My daughter’s received vouchers for The Bear Factory for their birthday and were very excited about visiting the shop.

I met up with Emma and the kids straight from work at the shop. Within minutes, they had picked out the bears that they wanted. Jenny went for a Sonic the Hedgehog and Eve picked Branch from Trolls.

While they were selecting  the bears, a member of staff asked the girls if they wanted a beating heart for the bear. They cost extra, so I had to make excuses why this wasn’t going to happen. The girls only had so much in vouchers and a little birthday money, and the whole experiences was already expensive. (£30 for two stuffed bears, and that was a reduced price!)

Eve is painfully shy but Jenny is usually more outgoing. They both went very quiet for the bear stuffing part, though. There’s a ritual that kids go through when they build their bear. They stand with their foot on the stuffing machine pedal while the staff member fills up the bear. She asked the girls if they wanted the bear stuffed tight or soft & cuddly. They both picked the latter. She asked them to kiss a mini heart and put it in the bear, and also asked them what smell they’d like rubbed on the bear.

After this, the girls looked around for bear accessories. Bizarrely, there was nothing for the Sonic bear. Eve picked up two bits of clothing for her Troll. One was £4.50, one £5.50.

Build-a-bear

The Sale

The girls went up to the tills with their vouchers and birthday money. £40 between them – £30 for the bears and £10 for the clothes. Yup. £40 for two teddy bears.

The staff member rang up the till. £45. £45? I asked where the extra fiver came from. It turns out that the smells that she asked the girls about when she was stuffing the bears were an extra £2.50 each. Now, that was a cost that she did not tell us about.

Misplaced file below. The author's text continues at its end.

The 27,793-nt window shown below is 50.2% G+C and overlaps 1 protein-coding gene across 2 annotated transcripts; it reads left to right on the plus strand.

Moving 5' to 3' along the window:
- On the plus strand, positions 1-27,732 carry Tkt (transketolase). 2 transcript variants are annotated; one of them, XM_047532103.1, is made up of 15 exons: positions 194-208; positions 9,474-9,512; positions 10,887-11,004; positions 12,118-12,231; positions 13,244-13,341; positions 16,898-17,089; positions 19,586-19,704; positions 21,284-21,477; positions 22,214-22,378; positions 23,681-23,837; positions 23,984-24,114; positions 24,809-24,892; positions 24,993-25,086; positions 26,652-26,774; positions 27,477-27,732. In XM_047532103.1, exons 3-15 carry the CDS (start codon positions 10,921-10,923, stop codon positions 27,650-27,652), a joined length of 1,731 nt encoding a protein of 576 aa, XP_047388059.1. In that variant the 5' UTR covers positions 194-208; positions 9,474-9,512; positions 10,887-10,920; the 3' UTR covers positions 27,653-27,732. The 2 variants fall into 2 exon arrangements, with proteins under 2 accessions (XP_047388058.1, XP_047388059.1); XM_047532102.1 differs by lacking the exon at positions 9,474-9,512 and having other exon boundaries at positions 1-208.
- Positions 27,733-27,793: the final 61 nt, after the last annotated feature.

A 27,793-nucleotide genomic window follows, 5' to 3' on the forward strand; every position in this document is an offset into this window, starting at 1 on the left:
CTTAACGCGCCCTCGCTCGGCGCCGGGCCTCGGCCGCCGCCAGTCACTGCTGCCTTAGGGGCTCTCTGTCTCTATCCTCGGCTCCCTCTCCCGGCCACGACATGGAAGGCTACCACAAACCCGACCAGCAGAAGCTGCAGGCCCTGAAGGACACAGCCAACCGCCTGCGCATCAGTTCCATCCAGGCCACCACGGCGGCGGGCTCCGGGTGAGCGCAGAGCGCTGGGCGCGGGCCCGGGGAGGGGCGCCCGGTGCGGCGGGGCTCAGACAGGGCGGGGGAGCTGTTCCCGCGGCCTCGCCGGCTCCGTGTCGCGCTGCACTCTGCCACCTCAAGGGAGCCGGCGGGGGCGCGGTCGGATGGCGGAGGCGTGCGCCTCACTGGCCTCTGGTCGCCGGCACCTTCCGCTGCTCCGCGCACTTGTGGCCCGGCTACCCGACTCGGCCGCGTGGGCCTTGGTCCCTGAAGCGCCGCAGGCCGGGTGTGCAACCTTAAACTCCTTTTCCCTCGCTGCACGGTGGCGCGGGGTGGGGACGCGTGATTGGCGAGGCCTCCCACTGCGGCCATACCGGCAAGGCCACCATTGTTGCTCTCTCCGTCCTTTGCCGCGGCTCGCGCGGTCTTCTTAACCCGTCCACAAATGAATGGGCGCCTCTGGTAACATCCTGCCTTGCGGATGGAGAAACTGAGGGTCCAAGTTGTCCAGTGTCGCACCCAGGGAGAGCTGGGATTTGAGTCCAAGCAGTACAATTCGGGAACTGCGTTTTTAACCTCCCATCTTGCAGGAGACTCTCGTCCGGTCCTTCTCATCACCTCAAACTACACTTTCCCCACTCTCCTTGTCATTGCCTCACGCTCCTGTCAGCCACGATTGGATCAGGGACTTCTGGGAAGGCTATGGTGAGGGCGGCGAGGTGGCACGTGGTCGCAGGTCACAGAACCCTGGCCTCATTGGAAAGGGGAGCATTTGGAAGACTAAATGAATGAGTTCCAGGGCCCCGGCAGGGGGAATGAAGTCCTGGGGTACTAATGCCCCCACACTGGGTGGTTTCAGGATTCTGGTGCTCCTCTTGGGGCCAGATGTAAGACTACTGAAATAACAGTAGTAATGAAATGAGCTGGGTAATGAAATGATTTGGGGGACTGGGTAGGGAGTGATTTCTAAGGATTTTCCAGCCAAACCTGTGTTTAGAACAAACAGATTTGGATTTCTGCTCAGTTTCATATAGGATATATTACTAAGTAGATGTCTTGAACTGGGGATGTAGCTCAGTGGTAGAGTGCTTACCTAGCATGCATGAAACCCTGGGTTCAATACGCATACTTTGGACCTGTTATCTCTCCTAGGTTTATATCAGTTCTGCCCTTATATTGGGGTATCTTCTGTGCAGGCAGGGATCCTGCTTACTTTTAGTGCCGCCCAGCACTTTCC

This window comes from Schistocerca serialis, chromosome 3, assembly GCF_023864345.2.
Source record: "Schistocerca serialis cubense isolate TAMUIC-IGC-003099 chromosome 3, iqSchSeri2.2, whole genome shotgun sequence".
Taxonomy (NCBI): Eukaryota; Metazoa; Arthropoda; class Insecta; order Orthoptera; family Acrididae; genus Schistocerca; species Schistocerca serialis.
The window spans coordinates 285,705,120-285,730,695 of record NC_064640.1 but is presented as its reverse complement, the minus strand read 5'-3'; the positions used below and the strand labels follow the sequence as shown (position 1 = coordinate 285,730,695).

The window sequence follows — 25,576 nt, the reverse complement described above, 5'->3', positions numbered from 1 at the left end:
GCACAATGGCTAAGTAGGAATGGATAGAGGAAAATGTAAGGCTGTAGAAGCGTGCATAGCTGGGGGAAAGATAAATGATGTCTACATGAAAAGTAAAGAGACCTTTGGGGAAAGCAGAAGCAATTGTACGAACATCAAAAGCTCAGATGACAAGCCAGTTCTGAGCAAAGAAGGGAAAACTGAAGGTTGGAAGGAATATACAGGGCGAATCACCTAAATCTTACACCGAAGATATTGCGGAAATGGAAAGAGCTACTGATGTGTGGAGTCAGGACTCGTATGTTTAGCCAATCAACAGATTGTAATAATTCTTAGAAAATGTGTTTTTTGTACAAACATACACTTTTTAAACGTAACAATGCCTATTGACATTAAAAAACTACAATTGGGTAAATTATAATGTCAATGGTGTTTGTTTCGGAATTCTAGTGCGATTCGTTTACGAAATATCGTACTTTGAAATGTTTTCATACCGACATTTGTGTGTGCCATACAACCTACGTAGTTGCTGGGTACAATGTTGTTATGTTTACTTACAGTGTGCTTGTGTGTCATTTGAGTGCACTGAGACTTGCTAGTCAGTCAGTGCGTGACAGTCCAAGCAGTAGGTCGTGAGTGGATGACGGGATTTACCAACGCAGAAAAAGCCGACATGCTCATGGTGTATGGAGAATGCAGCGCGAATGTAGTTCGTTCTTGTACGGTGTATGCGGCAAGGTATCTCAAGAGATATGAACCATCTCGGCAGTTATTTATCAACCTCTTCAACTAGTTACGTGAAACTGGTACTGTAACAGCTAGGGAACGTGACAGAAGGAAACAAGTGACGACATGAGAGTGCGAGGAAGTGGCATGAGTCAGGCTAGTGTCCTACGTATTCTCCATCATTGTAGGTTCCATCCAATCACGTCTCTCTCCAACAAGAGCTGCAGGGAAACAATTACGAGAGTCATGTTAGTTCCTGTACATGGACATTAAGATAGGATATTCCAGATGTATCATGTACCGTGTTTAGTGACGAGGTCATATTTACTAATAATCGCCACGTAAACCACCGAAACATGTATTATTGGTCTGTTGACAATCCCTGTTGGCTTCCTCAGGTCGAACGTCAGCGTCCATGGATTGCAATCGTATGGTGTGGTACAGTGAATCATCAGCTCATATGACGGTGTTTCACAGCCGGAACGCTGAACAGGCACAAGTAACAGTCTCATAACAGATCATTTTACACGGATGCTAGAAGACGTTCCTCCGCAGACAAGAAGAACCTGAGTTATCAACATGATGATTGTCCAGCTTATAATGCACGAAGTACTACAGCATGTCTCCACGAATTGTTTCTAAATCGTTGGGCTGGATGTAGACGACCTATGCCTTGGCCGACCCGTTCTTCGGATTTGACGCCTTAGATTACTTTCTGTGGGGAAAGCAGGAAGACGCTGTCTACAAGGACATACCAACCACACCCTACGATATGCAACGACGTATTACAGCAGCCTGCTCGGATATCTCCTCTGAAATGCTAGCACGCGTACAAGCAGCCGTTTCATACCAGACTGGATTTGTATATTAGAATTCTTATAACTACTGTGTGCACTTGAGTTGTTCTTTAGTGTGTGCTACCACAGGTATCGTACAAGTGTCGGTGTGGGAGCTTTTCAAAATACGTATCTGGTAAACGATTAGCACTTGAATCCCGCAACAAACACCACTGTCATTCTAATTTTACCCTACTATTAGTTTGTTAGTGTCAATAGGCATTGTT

I complained. You can’t go adding extras on without saying there’s a cost. The staff member’s response was “do you want me to cut open the bears and take them out?”!! I asked to speak to a manager.

The manager was young. He said that he had been watching everything and that she had pointed to the smells, and that at the top of the smells, it said £2.50. She pointed this to a five year old and a six year old. I kinda blew my top a bit. If you ask young girls if they’d like extras on their teddy, of course they’re going to say yes. They got the mini heart as a free addition – they should therefore have said if any other things incurred a cost.

Yeah, it was only £5, but it was my daughter’s birthday money. And the principle of the thing.

The manager asked me what I wanted to do to resolve the problem. I said I didn’t want the shop to charge my kids for the smells. He agreed, but he was in quite a petulant mood about it.

So, what should have been a nice birthday experience ended up soured because of a rather sneaky sales technique. Ask the child and not the parent. The Build-a-Bear Hard Sell.

Here, then, is my Public Service Announcement and my request to, not only Build-a-Bear, but any shop that deals with toys:

If you want to know if the child is allowed to buy things which cost extra money, ask the parent and not the five year old.

And then we’ll all be a lot happier.